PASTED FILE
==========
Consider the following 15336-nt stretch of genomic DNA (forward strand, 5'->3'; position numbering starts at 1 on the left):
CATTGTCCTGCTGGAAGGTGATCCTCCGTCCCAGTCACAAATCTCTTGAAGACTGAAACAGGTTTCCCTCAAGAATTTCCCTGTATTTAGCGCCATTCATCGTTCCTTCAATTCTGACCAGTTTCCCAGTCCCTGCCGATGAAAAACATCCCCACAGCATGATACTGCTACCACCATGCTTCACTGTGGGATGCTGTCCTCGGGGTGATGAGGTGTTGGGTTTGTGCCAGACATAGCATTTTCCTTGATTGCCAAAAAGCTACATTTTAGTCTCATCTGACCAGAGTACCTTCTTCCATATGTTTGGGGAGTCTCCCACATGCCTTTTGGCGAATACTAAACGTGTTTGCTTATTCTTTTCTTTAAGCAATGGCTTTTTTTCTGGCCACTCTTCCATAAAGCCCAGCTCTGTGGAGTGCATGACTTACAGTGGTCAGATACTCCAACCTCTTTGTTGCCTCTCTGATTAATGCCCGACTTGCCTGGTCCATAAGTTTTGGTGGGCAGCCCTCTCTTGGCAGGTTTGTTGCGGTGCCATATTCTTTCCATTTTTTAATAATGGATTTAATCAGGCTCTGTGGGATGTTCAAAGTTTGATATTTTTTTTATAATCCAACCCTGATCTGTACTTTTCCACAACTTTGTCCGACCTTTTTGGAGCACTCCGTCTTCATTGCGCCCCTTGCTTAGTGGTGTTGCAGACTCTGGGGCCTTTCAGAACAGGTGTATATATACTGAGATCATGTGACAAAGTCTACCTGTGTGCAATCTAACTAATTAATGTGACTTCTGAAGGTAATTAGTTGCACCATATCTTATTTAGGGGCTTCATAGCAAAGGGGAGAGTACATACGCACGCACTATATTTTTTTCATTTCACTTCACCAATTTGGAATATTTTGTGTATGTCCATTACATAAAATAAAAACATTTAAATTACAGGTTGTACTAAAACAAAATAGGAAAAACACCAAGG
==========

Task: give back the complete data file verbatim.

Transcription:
Consider the following 15336-nt stretch of genomic DNA (forward strand, 5'->3'; position numbering starts at 1 on the left):
CATTGTCCTGCTGGAAGGTGATCCTCCGTCCCAGTCACAAATCTCTTGAAGACTGAAACAGGTTTCCCTCAAGAATTTCCCTGTATTTAGCGCCATTCATCGTTCCTTCAATTCTGACCAGTTTCCCAGTCCCTGCCGATGAAAAACATCCCCACAGCATGATACTGCTACCACCATGCTTCACTGTGGGATGCTGTCCTCGGGGTGATGAGGTGTTGGGTTTGTGCCAGACATAGCATTTTCCTTGATTGCCAAAAAGCTACATTTTAGTCTCATCTGACCAGAGTACCTTCTTCCATATGTTTGGGGAGTCTCCCACATGCCTTTTGGCGAATACTAAACGTGTTTGCTTATTCTTTTCTTTAAGCAATGGCTTTTTTTCTGGCCACTCTTCCATAAAGCCCAGCTCTGTGGAGTGCATGACTTACAGTGGTCAGATACTCCAACCTCTTTGTTGCCTCTCTGATTAATGCCCGACTTGCCTGGTCCATAAGTTTTGGTGGGCAGCCCTCTCTTGGCAGGTTTGTTGCGGTGCCATATTCTTTCCATTTTTTAATAATGGATTTAATCAGGCTCTGTGGGATGTTCAAAGTTTGATATTTTTTTTATAATCCAACCCTGATCTGTACTTTTCCACAACTTTGTCCGACCTTTTTGGAGCACTCCGTCTTCATTGCGCCCCTTGCTTAGTGGTGTTGCAGACTCTGGGGCCTTTCAGAACAGGTGTATATATACTGAGATCATGTGACAAAGTCTACCTGTGTGCAATCTAACTAATTAATGTGACTTCTGAAGGTAATTAGTTGCACCATATCTTATTTAGGGGCTTCATAGCAAAGGGGAGAGTACATACGCACGCACTATATTTTTTTCATTTCACTTCACCAATTTGGAATATTTTGTGTATGTCCATTACATAAAATAAAAACATTTAAATTACAGGTTGTACTAAAACAAAATAGGAAAAACACCAAGG